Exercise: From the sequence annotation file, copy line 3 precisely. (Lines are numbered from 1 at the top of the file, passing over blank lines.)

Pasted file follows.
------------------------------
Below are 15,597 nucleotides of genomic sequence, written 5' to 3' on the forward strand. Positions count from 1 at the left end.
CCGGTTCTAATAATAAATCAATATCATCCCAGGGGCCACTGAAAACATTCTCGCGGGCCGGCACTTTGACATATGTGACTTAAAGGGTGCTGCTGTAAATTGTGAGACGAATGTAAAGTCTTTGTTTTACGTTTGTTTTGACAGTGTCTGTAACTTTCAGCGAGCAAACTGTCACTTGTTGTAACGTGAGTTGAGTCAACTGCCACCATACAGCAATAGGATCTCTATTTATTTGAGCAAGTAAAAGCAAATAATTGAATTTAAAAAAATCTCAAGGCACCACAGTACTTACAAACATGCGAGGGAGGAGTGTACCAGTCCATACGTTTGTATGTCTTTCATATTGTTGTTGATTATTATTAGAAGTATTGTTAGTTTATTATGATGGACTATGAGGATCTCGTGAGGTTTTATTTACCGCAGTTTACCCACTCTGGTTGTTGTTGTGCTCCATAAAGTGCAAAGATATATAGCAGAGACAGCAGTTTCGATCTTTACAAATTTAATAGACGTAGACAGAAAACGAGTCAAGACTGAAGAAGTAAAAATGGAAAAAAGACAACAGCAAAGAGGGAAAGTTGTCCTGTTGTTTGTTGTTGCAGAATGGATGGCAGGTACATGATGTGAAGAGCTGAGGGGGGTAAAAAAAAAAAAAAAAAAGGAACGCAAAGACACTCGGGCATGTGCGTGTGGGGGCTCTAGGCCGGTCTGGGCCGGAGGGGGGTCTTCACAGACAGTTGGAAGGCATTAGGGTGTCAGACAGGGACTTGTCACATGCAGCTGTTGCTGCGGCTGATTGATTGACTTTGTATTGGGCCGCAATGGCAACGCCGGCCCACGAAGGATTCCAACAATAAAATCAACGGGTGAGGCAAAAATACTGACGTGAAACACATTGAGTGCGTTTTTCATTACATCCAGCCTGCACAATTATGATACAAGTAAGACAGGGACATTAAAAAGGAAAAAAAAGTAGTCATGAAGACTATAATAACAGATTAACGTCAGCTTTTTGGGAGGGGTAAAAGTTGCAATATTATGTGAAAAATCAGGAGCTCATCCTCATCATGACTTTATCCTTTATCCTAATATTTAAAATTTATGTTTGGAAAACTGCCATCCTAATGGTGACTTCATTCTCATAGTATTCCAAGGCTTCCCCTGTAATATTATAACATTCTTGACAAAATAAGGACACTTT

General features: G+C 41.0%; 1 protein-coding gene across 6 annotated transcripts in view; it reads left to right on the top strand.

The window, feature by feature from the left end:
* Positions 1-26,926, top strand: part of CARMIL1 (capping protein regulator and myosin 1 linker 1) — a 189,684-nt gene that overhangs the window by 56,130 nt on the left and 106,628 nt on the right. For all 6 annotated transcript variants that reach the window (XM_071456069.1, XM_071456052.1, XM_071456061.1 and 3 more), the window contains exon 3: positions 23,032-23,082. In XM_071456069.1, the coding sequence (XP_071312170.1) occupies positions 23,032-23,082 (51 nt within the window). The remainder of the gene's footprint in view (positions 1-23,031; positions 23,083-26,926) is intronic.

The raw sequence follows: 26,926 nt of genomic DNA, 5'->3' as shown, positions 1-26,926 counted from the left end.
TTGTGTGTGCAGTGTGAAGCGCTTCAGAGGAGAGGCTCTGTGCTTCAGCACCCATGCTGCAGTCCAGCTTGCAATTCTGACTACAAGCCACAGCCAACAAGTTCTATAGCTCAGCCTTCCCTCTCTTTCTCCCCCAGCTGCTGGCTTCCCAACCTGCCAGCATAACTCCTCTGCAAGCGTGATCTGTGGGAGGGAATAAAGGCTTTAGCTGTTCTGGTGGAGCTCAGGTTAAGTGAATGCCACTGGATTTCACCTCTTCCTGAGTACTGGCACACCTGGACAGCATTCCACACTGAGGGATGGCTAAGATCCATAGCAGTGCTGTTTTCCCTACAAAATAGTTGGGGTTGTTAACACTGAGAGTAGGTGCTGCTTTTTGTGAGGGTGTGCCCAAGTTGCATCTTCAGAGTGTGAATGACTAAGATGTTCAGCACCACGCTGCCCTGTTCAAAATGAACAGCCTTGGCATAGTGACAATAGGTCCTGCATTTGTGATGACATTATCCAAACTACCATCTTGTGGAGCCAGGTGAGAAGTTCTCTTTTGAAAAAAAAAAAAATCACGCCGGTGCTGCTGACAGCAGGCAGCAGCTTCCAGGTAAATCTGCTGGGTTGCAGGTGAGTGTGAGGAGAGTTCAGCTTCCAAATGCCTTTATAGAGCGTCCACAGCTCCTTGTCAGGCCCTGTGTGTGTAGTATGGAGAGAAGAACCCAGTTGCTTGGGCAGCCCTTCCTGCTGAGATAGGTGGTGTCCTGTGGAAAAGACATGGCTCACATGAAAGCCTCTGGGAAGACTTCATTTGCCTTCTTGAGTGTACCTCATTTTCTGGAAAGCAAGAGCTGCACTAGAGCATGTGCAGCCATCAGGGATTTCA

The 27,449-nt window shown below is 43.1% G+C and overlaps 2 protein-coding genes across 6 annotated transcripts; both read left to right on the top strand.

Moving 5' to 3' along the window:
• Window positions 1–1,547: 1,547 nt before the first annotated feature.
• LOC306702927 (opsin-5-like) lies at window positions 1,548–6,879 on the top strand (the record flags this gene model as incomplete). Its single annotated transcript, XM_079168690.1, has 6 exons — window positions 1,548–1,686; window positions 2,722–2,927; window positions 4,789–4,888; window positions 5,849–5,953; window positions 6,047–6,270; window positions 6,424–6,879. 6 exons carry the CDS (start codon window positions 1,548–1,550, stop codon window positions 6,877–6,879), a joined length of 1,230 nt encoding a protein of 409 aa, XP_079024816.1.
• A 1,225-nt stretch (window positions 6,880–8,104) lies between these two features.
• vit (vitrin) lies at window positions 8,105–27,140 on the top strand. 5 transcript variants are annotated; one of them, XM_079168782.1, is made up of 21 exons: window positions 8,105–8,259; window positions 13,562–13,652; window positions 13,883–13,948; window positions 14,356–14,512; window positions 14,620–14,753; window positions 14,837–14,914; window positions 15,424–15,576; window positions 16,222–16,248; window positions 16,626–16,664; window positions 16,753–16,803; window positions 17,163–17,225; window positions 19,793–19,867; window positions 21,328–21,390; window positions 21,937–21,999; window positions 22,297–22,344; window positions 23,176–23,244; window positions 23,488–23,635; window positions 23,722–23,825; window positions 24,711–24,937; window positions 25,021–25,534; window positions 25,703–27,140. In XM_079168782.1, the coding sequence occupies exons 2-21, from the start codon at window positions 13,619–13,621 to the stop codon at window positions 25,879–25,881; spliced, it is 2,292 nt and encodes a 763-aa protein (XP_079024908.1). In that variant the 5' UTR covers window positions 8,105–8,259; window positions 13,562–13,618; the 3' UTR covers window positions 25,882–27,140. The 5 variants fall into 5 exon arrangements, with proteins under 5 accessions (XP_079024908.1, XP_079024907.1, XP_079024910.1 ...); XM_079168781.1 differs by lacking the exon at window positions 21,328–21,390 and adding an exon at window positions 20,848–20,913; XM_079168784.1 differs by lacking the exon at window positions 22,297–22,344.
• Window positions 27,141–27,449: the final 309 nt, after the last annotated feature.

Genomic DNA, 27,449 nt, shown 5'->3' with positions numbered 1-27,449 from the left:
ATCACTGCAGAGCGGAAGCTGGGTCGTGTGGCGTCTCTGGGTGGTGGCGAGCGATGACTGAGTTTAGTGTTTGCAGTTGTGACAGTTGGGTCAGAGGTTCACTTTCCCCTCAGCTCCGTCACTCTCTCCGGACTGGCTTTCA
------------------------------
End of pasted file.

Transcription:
General features: G+C 41.0%; 1 protein-coding gene across 6 annotated transcripts in view; it reads left to right on the top strand.